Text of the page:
Informal Collaborative Pop-Up on the Coast!
By Sheryl Young, San Mateo County Program Director
What do hydrangeas, empanadas, face masks, green hooded sweatshirts, chromebooks and tutors have in common? ALAS.
ALAS, a Latino centered nonprofit that began as a grassroots program in Half Moon Bay, provides cultural arts, education, mental health, immigration and social justice advocacy on the Coastside.
As a result of COVID-19, ALAS is visiting 5 farms in Half Moon Bay on Fridays to deliver food, water, and masks to farm workers and their families. Belinga Arriaga, Executive Director, invited us to visit one of the farms where she has initiated a collaboration with the University of San Francisco to provide an instructor and students to do field work with 40 children. Students have raised funds for chromebooks and are conducting classes and tutoring during the summer.
Another collaboration is with Chef Diego Felix from Colectivo Felix to provide free lunches for the families on this farm. Felix turned his restaurant into a catering business after COVID-19, and began an informal cooperative to also help other restaurants and help feed farm workers. “California produces 1/3 of the nation’s vegetables, 2/3 of fruits and nuts, and 90% of the strawberries. Farm workers have been laboring away for us since COVID-19, and yet have almost completely been excluded by government assistance programs. I wanted to help!” said Felix.
ALAS provides face masks made by women who lost their jobs due to COVID-19, water, and warm sweatshirts for workers on these farms. The sweatshirt logo, “Our Veggies are Moon Raised” was designed by local resident, Luis Velasco, to honor the dedicated farm workers who are getting food to our tables and to protect them from the cold fog and rain. ALAS is also helping support local entrepreneur, Serafin Avalos, to sell a variety of beans as his normal restaurant customers have cut back their orders.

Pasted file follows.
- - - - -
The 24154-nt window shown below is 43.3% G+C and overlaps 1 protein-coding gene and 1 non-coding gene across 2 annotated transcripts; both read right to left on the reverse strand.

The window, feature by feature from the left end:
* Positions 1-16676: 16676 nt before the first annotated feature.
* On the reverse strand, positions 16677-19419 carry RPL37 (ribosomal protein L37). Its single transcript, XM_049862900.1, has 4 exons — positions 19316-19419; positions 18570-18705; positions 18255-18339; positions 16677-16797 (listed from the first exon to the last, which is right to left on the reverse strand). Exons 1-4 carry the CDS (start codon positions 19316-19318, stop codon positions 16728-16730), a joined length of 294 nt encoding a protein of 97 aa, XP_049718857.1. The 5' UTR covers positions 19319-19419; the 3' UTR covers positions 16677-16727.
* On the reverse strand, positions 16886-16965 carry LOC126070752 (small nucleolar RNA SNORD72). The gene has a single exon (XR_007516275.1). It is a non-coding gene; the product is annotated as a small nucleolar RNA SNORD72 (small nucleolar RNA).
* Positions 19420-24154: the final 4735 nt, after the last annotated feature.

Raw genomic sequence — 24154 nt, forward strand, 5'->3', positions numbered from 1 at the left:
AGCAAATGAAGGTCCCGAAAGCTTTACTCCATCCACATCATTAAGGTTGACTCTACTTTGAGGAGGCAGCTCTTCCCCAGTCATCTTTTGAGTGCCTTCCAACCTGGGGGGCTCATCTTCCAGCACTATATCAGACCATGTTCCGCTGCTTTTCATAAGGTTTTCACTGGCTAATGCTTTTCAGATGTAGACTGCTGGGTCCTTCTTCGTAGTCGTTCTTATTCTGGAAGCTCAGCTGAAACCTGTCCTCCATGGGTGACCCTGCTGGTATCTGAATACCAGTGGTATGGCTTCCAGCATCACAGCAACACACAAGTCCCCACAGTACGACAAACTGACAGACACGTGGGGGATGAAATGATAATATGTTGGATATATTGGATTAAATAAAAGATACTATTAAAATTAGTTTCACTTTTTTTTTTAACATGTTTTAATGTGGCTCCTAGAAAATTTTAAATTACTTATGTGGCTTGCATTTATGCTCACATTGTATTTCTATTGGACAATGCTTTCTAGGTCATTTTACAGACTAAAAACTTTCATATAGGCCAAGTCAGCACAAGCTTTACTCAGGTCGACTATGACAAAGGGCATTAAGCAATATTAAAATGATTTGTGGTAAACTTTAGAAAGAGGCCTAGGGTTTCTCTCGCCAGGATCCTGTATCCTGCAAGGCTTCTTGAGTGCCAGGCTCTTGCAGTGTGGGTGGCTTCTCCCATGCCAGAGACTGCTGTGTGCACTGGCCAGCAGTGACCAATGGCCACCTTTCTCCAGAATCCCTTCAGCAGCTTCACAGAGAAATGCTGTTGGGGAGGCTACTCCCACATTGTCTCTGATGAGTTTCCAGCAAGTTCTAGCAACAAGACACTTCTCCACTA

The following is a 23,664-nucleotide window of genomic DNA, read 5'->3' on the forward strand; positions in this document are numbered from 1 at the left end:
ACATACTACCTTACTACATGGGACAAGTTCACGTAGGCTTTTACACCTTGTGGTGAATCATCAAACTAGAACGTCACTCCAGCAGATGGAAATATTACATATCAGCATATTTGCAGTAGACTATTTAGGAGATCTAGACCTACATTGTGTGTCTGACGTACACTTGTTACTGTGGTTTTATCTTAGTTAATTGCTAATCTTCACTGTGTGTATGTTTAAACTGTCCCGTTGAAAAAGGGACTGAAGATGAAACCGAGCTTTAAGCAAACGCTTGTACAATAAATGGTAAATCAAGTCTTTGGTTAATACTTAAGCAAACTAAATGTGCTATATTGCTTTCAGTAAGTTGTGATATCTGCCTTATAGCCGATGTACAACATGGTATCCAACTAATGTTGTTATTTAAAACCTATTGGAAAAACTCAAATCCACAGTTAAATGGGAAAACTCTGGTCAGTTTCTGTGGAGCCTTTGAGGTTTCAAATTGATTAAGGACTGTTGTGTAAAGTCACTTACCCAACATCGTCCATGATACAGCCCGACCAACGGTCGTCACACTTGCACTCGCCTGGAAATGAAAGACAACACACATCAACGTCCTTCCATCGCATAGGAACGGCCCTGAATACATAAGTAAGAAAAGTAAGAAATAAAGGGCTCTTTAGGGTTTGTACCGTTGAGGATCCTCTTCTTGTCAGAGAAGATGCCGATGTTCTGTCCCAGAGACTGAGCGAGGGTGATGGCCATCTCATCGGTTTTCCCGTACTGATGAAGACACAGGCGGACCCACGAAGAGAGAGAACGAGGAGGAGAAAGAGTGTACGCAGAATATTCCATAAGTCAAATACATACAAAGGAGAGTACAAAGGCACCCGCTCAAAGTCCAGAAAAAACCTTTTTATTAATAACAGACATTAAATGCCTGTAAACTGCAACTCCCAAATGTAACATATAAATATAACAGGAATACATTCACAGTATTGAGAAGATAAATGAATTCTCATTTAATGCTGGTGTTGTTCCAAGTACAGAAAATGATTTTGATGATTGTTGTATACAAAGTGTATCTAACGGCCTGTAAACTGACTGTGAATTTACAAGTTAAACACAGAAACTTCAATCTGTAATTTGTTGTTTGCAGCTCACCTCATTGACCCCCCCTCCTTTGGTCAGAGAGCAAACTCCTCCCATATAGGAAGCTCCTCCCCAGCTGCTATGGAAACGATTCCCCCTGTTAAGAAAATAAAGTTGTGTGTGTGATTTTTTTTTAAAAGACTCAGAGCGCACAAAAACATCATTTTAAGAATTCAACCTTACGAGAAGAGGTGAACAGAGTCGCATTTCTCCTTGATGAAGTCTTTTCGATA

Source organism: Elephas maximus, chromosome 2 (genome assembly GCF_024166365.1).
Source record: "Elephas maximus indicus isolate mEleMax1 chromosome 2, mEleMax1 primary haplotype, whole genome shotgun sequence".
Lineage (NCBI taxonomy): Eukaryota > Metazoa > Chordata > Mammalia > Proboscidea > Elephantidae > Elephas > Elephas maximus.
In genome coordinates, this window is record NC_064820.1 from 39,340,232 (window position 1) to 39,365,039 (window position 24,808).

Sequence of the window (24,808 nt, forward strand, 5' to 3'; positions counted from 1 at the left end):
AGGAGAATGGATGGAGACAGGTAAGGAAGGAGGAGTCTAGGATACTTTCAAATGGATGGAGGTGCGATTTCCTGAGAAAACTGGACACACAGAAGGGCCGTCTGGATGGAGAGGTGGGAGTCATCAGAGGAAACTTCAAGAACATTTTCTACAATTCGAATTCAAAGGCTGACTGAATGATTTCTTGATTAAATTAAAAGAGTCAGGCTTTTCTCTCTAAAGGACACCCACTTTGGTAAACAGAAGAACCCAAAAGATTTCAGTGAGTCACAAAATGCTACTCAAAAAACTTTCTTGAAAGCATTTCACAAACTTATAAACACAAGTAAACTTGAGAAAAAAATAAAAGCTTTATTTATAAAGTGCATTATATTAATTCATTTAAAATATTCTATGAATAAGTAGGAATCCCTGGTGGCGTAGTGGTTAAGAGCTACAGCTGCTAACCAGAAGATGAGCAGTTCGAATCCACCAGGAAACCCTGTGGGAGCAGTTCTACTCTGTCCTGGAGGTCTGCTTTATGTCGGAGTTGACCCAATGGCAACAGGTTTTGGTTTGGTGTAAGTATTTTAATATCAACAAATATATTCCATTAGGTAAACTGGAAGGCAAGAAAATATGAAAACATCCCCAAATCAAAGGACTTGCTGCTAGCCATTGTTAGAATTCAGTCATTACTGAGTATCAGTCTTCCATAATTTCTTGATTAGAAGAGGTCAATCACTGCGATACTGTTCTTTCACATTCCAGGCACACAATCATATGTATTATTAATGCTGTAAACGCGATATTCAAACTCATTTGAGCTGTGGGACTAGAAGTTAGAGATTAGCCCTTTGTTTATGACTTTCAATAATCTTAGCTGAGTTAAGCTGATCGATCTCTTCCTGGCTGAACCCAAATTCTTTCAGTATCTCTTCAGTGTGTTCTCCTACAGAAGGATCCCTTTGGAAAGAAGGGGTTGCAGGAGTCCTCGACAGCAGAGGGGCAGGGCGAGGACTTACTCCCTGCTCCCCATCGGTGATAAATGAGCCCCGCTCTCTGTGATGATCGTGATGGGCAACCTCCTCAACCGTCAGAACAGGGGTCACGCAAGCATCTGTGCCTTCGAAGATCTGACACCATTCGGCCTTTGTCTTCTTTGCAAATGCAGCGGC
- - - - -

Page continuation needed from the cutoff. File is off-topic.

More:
As we left the farm that produces the beautiful pink, violet and blue hydrangeas, his daughter proudly pointed out her 66 year old father who has driven flowers to the Flower Market at 2 am each morning for over 40 years. We waved goodbye to the children as they raced to play with a new kitten, wishing we could stay longer! During these difficult times of COVID-19, it’s inspiring to see people coming together to help one another. Because of the dedication of these farm workers, and the support of the ALAS team, the children on this farm live in a supportive and loving community.
PVF is proud to provide grants to ALAS for their work through the generosity of our donors, and we are thankful and grateful for the Coastside farm worker community.